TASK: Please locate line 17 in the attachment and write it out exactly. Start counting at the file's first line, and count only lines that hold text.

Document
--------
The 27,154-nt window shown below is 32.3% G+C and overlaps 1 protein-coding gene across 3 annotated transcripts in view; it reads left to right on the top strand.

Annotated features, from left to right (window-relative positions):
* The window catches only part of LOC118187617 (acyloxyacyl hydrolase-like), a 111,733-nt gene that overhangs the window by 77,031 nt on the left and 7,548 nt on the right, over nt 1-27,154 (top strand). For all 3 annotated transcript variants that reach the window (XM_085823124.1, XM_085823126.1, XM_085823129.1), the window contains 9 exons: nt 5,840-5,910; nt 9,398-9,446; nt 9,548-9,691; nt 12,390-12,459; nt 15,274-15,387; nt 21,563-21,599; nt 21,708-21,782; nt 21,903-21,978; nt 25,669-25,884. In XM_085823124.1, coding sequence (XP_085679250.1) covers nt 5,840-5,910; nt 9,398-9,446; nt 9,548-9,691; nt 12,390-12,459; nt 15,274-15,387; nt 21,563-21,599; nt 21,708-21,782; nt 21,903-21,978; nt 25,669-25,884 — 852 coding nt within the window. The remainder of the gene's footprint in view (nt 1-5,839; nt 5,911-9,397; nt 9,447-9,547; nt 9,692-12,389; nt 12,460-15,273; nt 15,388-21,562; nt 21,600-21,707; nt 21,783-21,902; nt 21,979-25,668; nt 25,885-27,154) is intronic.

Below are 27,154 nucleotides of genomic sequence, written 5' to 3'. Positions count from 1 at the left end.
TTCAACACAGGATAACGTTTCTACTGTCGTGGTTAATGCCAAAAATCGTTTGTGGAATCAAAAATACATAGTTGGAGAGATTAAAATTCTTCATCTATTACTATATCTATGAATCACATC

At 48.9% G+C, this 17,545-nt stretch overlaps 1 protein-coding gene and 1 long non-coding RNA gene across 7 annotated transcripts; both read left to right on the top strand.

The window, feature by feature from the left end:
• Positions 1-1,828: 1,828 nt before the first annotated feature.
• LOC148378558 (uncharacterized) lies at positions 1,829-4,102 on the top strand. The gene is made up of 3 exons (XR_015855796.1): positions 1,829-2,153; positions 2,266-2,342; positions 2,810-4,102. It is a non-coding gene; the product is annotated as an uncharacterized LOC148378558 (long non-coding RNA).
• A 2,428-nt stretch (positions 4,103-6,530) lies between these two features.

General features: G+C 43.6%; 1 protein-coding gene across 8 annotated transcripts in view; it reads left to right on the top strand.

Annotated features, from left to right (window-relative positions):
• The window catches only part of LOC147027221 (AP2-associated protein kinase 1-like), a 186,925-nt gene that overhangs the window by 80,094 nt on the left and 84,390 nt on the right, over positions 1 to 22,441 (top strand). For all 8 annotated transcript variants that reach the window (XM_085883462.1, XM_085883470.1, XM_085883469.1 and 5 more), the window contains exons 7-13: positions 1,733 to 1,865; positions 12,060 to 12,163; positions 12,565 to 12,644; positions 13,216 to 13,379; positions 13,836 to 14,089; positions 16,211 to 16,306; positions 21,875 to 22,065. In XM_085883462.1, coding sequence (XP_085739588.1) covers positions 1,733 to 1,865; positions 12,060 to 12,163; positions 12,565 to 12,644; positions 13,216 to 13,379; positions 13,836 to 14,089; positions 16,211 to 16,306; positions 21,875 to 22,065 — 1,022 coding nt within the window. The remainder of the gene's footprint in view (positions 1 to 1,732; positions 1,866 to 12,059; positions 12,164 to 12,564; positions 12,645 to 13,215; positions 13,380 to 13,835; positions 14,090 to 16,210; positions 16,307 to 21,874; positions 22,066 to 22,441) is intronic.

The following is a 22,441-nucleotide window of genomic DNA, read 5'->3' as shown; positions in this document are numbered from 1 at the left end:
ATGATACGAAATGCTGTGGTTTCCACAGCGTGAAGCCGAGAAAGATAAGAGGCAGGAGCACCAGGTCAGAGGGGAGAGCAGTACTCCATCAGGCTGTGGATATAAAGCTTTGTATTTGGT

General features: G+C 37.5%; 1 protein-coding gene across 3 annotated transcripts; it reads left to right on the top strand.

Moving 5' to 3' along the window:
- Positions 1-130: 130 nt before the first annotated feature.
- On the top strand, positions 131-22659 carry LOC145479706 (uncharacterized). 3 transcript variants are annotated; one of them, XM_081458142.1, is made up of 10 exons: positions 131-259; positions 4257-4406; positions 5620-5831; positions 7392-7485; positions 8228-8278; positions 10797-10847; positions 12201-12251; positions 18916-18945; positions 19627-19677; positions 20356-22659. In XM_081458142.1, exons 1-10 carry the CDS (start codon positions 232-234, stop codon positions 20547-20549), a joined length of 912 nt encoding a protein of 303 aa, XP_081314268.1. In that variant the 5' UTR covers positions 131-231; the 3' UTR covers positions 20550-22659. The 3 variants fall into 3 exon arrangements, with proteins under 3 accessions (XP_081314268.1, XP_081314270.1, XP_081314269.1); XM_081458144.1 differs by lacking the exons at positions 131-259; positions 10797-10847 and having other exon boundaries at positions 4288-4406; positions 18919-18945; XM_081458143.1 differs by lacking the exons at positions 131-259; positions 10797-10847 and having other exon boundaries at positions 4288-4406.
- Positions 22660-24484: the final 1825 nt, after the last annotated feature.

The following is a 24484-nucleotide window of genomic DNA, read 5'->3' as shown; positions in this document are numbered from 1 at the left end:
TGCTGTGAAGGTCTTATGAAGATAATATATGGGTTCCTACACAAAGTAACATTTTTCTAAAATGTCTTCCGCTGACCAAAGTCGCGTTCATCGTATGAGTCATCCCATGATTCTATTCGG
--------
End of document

Moving 5' to 3' along the window: